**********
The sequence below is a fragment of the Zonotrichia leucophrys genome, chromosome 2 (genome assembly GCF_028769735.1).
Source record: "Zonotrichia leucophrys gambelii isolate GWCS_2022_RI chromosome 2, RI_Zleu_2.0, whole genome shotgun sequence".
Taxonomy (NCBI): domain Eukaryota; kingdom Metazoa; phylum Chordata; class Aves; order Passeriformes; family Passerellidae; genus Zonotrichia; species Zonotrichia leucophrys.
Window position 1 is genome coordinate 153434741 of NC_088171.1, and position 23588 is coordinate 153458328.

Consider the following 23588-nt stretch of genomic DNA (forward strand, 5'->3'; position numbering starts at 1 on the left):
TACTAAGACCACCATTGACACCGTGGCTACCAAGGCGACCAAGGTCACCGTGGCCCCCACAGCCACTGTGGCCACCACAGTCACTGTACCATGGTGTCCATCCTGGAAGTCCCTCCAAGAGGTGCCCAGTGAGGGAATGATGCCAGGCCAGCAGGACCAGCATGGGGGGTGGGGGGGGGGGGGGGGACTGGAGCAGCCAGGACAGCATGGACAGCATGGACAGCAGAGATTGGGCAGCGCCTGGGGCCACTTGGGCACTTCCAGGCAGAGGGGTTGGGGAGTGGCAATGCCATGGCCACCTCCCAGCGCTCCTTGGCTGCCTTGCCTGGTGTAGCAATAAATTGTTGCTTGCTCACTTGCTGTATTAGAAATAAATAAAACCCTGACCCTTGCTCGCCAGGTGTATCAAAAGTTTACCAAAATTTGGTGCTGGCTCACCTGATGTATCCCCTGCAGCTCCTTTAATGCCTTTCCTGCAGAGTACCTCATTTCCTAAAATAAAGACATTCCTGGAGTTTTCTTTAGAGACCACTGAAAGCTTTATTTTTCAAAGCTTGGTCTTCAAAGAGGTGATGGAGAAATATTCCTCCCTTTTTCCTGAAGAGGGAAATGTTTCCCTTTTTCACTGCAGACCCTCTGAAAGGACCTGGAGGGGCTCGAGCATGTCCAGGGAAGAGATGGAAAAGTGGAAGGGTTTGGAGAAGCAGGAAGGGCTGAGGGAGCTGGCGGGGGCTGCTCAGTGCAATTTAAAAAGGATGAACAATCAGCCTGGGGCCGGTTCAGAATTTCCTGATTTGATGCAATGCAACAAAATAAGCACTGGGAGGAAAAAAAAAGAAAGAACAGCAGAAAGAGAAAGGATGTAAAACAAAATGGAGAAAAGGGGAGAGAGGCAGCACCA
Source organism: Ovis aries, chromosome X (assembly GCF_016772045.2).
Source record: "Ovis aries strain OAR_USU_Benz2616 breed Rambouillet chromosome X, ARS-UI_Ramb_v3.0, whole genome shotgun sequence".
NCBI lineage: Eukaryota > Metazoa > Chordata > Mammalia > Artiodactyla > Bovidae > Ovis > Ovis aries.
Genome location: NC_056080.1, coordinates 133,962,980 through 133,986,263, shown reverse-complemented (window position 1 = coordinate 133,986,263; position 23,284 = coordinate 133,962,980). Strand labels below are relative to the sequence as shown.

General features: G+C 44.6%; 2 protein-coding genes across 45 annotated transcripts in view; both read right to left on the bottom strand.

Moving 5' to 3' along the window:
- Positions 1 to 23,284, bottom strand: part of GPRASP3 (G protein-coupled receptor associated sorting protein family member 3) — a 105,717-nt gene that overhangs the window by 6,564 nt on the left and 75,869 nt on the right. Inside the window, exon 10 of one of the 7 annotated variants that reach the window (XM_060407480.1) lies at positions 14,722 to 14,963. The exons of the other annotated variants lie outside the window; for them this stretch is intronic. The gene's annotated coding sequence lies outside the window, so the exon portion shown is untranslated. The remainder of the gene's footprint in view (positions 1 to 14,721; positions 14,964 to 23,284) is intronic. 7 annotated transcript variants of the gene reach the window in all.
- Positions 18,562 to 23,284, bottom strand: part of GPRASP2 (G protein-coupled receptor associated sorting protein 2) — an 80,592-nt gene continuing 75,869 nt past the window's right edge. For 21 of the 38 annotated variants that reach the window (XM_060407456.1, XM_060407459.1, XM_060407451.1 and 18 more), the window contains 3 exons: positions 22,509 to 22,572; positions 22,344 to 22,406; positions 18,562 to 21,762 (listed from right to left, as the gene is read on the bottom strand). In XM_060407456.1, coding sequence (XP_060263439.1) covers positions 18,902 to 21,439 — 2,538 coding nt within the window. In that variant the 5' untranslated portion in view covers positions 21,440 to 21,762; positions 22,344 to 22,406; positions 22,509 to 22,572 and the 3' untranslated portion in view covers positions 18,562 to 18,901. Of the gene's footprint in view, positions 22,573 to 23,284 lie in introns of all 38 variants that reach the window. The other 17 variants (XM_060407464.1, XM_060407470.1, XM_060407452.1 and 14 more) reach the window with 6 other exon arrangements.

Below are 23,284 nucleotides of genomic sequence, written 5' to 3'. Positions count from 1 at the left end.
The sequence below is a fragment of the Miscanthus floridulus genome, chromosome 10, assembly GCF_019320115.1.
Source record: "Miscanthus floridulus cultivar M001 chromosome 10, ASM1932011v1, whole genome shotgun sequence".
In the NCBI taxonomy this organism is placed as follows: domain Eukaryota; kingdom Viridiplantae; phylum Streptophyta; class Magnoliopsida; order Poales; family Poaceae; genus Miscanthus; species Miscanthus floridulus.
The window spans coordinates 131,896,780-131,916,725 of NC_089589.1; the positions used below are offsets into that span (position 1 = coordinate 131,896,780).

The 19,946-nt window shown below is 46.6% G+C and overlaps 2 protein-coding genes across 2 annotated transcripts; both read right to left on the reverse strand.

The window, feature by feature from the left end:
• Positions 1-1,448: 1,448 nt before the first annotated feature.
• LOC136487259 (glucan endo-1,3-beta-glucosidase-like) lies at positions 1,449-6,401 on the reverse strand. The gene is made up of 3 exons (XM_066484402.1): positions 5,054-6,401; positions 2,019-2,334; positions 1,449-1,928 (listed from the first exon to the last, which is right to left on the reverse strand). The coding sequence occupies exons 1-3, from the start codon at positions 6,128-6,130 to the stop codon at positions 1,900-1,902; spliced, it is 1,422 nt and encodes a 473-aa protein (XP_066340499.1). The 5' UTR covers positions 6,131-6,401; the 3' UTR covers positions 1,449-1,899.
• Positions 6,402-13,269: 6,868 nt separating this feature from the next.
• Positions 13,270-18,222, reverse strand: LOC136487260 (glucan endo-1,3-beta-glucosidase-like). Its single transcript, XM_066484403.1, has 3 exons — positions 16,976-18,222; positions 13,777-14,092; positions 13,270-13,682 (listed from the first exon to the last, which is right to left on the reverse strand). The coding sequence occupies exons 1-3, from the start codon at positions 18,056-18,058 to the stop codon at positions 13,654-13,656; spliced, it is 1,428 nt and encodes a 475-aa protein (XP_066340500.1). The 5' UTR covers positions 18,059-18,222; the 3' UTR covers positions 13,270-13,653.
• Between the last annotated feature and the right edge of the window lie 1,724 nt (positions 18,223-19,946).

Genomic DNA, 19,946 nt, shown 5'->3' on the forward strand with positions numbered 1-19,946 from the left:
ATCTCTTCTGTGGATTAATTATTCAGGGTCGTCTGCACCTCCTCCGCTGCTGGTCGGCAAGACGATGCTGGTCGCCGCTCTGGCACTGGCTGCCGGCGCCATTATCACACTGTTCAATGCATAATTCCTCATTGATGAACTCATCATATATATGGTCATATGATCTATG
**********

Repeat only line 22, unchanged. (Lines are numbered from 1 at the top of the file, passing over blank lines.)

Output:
• Positions 1-1,448: 1,448 nt before the first annotated feature.